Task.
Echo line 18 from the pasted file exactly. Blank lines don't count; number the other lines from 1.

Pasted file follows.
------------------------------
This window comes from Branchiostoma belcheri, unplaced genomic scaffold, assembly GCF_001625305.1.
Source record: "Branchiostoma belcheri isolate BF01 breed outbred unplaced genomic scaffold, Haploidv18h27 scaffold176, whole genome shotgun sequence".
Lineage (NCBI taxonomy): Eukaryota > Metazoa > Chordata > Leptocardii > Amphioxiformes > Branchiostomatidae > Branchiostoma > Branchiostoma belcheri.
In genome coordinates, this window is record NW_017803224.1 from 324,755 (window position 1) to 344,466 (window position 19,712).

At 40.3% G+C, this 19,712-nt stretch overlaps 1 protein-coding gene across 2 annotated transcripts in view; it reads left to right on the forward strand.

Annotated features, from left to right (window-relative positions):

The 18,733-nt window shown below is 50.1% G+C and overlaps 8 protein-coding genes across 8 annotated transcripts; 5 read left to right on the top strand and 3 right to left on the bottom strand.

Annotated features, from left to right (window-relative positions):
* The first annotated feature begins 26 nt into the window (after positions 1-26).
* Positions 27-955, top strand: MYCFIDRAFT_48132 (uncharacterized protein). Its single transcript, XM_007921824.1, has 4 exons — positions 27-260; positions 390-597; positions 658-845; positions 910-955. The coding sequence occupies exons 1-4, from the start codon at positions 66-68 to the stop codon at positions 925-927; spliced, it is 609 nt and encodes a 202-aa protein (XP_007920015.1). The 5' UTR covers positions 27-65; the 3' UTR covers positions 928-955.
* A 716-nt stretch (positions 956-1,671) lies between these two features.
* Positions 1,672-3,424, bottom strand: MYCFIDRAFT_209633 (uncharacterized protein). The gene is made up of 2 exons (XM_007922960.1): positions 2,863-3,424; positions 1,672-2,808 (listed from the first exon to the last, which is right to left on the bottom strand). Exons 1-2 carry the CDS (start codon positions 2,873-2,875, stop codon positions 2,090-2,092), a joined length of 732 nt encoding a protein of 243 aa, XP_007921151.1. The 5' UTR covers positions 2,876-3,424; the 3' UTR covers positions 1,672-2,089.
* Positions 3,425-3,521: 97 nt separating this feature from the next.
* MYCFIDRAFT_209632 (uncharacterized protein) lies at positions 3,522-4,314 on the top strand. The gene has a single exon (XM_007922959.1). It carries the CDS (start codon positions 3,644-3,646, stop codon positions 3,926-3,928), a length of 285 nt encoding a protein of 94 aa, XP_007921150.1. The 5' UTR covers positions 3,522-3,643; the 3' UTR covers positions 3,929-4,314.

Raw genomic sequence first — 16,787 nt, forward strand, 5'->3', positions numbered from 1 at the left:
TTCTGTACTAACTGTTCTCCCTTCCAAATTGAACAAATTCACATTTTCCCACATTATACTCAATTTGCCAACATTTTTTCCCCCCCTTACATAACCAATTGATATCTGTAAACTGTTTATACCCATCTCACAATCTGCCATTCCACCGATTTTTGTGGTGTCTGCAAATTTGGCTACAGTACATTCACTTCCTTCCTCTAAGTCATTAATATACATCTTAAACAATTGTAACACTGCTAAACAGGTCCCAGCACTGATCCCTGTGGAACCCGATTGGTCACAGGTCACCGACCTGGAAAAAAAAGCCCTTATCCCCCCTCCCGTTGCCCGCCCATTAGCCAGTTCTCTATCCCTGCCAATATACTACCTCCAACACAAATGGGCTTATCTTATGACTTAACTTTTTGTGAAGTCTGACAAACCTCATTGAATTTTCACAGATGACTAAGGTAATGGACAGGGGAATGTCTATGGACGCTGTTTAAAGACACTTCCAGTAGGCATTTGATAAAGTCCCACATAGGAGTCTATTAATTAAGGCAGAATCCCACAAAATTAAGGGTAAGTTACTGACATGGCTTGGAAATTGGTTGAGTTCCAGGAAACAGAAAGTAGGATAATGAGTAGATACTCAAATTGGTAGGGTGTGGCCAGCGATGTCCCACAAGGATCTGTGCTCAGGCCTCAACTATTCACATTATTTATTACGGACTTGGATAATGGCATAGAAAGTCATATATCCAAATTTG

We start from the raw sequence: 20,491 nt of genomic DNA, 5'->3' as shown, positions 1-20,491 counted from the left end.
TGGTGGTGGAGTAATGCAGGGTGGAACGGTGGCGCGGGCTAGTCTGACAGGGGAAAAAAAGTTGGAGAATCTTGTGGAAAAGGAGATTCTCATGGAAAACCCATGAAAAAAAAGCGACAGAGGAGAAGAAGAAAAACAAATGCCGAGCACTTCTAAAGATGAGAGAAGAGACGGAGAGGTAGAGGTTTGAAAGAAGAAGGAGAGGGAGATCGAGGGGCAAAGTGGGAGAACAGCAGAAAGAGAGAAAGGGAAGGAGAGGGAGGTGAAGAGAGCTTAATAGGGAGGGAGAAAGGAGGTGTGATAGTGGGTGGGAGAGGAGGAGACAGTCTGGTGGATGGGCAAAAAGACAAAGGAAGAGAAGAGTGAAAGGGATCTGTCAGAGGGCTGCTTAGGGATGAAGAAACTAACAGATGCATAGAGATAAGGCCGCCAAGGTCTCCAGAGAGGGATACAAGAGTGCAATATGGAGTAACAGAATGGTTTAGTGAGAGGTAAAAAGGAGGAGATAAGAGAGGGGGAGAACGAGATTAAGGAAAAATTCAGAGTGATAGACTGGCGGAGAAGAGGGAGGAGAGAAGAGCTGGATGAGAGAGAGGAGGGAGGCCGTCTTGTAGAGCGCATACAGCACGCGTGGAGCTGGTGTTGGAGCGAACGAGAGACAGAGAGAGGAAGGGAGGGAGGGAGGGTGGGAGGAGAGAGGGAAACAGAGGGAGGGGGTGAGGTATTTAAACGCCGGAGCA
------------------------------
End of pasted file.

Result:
TGGTGGTGGAGTAATGCAGGGTGGAACGGTGGCGCGGGCTAGTCTGACAGGGGAAAAAAAGTTGGAGAATCTTGTGGAAAAGGAGATTCTCATGGAAAACCCATGAAAAAAAAGCGACAGAGGAGAAGAAGAAAAACAAATGCCGAGCACTTCTAAAGATGAGAGAAGAGACGGAGAGGTAGAGGTTTGAAAGAAGAAGGAGAGGGAGATCGAGGGGCAAAGTGGGAGAACAGCAGAAAGAGAGAAAGGGAAGGAGAGGGAGGTGAAGAGAGCTTAATAGGGAGGGAGAAAGGAGGTGTGATAGTGGGTGGGAGAGGAGGAGACAGTCTGGTGGATGGGCAAAAAGACAAAGGAAGAGAAGAGTGAAAGGGATCTGTCAGAGGGCTGCTTAGGGATGAAGAAACTAACAGATGCATAGAGATAAGGCCGCCAAGGTCTCCAGAGAGGGATACAAGAGTGCAATATGGAGTAACAGAATGGTTTAGTGAGAGGTAAAAAGGAGGAGATAAGAGAGGGGGAGAACGAGATTAAGGAAAAATTCAGAGTGATAGACTGGCGGAGAAGAGGGAGGAGAGAAGAGCTGGATGAGAGAGAGGAGGGAGGCCGTCTTGTAGAGCGCATACAGCACGCGTGGAGCTGGTGTTGGAGCGAACGAGAGACAGAGAGAGGAAGGGAGGGAGGGAGGGTGGGAGGAGAGAGGGAAACAGAGGGAGGGGGTGAGGTATTTAAACGCCGGAGCA